Meredith New Hampshire 1898 rare original Minstrel ole Plantation Show BroadsideBrian DiMambro- Antiquarian Books, Maps & Prints
Life on de ole Plantation.
(Americana, Playbills, New England, New Hampshire, Meredith).
Issued 1898, Meredith, New Hampshire by Meredith News Print.
Rare ephemeral (blatantly racist) 120+ year old broadside announcement / advance advertisement for a Library benefit black dialect minstrel show. Late 19th century Americana of a controversial nature.
This type of random, late 19th century small town local minstrel show broadside has a survival rate which is miniscule in comparison to number printed (let's guess in 100-500 copies range originally), and stray examples (especially so clean in appearance) like this could well be unique today.
Among the songs listed, several are with obvious derogatory black dialect style wording. In addition to a remarkably large cast of 20 local (? or a traveling minstrel show?) actors and actresses, the show included an "Old-time Plantation Cake-walk" introducing the songs "The Dark*y Cavalier" and "My Coal Black Lady" plus classics such as "I wish I was a Little Black Coon, Yes I Do" and ""Keep in de Middle ob de Road" (!).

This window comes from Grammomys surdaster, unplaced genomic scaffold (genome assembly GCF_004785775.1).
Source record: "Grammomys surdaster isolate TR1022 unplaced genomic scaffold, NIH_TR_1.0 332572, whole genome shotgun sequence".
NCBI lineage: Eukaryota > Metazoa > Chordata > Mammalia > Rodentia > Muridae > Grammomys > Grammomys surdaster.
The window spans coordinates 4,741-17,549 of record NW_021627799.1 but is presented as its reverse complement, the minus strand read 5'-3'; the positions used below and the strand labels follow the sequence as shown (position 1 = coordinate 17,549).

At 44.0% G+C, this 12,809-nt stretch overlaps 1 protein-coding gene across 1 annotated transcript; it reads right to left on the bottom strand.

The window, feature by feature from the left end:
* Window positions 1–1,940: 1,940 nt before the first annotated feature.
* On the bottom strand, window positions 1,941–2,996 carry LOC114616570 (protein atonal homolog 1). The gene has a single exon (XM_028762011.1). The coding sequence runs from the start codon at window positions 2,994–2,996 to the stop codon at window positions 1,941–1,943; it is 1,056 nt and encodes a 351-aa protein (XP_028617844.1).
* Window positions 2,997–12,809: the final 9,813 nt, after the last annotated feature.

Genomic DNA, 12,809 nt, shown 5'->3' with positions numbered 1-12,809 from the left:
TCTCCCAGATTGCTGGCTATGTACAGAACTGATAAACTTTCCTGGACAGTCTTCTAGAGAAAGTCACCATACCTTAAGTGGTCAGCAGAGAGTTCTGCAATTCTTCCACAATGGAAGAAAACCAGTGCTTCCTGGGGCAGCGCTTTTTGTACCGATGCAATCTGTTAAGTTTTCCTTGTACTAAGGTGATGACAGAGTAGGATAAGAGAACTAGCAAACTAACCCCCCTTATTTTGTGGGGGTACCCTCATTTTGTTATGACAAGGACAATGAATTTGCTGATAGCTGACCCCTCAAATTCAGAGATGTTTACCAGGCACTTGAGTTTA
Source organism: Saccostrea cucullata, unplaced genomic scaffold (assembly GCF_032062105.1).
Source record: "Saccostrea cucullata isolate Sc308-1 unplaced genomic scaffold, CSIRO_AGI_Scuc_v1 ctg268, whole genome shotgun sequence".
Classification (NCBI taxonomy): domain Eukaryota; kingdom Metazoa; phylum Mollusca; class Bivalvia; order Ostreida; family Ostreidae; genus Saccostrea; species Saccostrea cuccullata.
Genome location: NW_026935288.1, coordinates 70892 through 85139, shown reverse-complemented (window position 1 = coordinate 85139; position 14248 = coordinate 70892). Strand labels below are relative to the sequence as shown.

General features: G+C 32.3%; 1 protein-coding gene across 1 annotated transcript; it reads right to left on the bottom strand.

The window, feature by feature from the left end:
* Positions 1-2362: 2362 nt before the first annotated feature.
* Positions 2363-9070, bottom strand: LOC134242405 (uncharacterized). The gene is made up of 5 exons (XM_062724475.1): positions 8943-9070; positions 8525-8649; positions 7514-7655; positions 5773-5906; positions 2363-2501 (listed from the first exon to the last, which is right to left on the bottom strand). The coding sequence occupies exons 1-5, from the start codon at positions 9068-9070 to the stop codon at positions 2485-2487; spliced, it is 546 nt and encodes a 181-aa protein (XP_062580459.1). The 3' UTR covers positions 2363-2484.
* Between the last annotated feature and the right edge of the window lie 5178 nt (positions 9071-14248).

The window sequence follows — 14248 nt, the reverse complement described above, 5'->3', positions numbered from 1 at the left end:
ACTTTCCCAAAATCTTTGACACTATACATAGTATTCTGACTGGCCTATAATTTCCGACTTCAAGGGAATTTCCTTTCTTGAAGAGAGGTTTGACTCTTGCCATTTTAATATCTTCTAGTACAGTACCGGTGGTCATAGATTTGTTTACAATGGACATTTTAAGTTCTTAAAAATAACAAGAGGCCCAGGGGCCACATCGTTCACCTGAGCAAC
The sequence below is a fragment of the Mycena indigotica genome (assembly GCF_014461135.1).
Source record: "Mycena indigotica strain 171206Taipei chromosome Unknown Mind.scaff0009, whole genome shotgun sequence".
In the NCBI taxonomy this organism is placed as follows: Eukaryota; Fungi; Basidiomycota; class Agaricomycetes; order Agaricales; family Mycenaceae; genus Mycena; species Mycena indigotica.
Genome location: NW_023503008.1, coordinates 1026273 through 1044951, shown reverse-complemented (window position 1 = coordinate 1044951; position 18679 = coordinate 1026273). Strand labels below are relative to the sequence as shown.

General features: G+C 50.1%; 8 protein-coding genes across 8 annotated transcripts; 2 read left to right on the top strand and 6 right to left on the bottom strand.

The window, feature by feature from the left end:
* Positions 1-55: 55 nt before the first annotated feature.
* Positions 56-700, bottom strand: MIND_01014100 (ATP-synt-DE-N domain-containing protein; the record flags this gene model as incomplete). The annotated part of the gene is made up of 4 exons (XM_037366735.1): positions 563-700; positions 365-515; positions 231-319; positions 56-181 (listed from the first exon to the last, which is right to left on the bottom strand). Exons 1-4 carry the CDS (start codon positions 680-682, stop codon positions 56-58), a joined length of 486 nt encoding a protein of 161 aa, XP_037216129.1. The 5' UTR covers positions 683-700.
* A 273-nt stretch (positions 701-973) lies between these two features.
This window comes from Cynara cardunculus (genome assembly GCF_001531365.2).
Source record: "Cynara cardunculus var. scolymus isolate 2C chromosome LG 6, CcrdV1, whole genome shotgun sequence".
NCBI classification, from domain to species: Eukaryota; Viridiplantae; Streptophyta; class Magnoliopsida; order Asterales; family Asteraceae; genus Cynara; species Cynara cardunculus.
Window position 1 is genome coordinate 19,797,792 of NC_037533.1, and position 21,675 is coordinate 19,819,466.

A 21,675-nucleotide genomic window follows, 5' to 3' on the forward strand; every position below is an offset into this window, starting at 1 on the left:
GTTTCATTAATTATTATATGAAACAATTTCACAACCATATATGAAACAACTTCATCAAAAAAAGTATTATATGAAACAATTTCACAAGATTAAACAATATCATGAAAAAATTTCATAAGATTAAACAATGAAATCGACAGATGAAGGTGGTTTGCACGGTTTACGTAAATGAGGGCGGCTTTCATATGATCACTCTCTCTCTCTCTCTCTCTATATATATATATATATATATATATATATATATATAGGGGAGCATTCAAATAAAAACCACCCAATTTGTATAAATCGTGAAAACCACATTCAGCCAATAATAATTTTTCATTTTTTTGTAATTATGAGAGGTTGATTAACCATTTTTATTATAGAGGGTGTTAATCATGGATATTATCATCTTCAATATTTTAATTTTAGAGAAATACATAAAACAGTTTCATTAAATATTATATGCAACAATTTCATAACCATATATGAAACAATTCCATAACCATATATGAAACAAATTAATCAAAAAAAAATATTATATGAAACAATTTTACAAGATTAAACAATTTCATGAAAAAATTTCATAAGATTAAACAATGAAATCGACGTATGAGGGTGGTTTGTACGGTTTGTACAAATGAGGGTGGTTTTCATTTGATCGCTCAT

Mr. James Horrigan was also there performing banjo songs in his "Black-Face", plus doing "monologues and funny sayings". Mr. E.C. Morse of Manchester, N.H. had "kindly volunteered to deliver a "Darkey Stump Speech". A social promenade followed the show and all were invited to attend. Oh yeah, let's all get together in public to laugh at and make fun of people who are different from us, particularly those we don't understand or sympathize with for whatever reasons we have. Tickets were available down at "Sanborn's Drug Store" in the village center [George F. Sanborn, Meredith].
Soft old fold lines, possibly as issued? [for sending within an envelope as advance advertisement].
Sheet Measures c. 15 1/2" H x 6 1/2" W.